The International Monetary Fund (IMF) has said government should establish a stronger public finance management framework amid rising debt. Zimbabwe’s debt overhang has remained a national and global topical issue and stood at US$18bn as at the end of June 2019.
The country’s indebtedness has been exacerbated by the huge debt arrears, currently at about 72% of the total debt. External debt is about US$8.1 billion. Total bilateral debt was about US$5.5bn while multilateral institutions are owed about US$2,5 billion.
The Paris club is owed about US$3.5bn while non-Paris club debt stands at US$1,5 billion. The European Investment Bank is owed about US$309m. Others are owed about US$74m. The debt overhang has been making it difficult for Zimbabwe to access fresh international capital, making it difficult to extricate itself from the prevailing economic turmoil.
Domestic debt was US$9,5 billion by June. Domestic debt to gross domestic product (GDP) was 37% last year compared to regional average of 20%. External debt to GDP exceeds 70%. Section 61 (a-b) of the Public Finance Management Act stipulates that the aggregate amount that may be borrowed in any financial year shall not exceed 30% of the general government revenue in the previous year.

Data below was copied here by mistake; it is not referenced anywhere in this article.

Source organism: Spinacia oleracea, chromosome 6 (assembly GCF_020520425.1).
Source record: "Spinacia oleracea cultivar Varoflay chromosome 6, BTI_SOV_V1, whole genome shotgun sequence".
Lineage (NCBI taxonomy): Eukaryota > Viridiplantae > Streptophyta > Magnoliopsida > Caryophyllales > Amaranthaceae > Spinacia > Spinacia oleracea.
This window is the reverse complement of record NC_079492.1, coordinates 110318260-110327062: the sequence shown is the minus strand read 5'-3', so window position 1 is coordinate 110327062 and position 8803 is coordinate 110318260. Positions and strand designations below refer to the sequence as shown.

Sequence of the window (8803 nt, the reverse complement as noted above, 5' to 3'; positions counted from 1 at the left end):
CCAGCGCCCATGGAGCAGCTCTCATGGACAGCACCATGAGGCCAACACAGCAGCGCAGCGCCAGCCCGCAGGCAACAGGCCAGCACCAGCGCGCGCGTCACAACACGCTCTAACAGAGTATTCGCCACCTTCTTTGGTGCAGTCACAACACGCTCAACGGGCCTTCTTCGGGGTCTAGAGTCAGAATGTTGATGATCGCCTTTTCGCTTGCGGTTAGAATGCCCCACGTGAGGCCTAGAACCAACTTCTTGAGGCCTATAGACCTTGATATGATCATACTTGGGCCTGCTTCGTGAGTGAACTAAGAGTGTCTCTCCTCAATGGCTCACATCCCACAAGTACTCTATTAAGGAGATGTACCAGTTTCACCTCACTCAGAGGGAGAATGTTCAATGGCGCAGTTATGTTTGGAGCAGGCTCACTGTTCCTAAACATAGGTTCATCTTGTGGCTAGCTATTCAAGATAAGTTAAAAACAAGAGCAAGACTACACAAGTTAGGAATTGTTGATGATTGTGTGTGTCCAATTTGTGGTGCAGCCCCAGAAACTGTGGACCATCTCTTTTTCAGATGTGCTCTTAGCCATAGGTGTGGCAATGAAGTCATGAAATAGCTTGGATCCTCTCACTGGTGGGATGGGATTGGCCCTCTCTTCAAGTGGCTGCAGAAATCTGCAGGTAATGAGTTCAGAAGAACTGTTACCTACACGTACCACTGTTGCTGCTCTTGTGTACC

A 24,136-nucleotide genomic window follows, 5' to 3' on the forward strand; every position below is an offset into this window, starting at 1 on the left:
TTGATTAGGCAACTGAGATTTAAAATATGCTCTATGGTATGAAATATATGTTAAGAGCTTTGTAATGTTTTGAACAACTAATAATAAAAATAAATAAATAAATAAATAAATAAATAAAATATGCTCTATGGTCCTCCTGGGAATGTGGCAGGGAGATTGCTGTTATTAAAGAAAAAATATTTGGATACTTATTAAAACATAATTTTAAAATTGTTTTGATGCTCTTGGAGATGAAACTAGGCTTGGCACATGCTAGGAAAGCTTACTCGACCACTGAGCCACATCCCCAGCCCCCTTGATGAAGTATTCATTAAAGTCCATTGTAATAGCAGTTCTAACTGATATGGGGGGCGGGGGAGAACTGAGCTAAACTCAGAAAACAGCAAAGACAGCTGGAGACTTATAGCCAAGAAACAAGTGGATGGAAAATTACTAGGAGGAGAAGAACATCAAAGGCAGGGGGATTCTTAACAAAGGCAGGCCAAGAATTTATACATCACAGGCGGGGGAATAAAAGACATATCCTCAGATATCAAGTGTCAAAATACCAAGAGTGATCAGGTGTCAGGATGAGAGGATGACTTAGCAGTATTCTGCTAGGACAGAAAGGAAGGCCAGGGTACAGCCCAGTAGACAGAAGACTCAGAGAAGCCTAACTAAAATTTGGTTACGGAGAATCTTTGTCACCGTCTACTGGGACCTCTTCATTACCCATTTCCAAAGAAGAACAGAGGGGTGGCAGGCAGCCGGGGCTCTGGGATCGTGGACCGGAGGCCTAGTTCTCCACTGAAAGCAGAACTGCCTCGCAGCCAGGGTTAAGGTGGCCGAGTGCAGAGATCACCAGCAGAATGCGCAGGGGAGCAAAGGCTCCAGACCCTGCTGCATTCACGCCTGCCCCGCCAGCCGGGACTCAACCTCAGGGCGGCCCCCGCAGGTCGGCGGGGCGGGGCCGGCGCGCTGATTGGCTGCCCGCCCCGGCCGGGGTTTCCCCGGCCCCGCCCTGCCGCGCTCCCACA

This, however, has always been violated.
IMF Country representative, Patrick Imam told Business Times that Zimbabwe needs a stronger public finance management framework. “Debt management strategies should be anchored on credible macro-economic frameworks. Borrowing should only be considered for investment project with credibly high rates of return,” Imam said.
“Zimbabwe should also strengthen public debt transparency that can help support sustainable borrowing and lending practices. It should also improve recording and monitoring of debt, something which creates more complete picture to manage debt more effectively.”
The Confederation of Zimbabwe Industry (CZI) has expressed disquiet over government’s debt, which has a crowd out effect. The CZI said external and domestic debts have been driven by penalties on overdue external debt, budget deficit and depreciation of the local currency.
CZI trade economist, Clever Mucheneka,who spoke at a debt meeting organised by the African Forum and Network on Debt and Development, said debt can be positive if channelled to fund a critical mass of infrastructural projects and social sectors of the economy such as health, education, power and roads, this has not been the case with Zimbabwe.
“Government debt contributes to poor business climate,” Mucheneka said. “It reduces room for lending to the private sector. This has a crowd out effect. Large fiscal deficits are being financed through domestic borrowing. The private sector finds it difficult in attracting lines of credit. It hampers private investment and growth. There is also erosion of citizens’ value through debt. That is the reduction of aggregate demand, thereby affecting production output.”
Government has been attempting to address the debt problem through a number of initiatives such as domestic debt restructuring (2001- 2008), sustainable and holistic debt strategy of 2010, the Zimbabwe Accelerated Arrears Clearance Debt and Development Strategy in 2010, the LIMA strategy in 2015, implementation of the International Monetary Fund (IMF) staff monitored programme.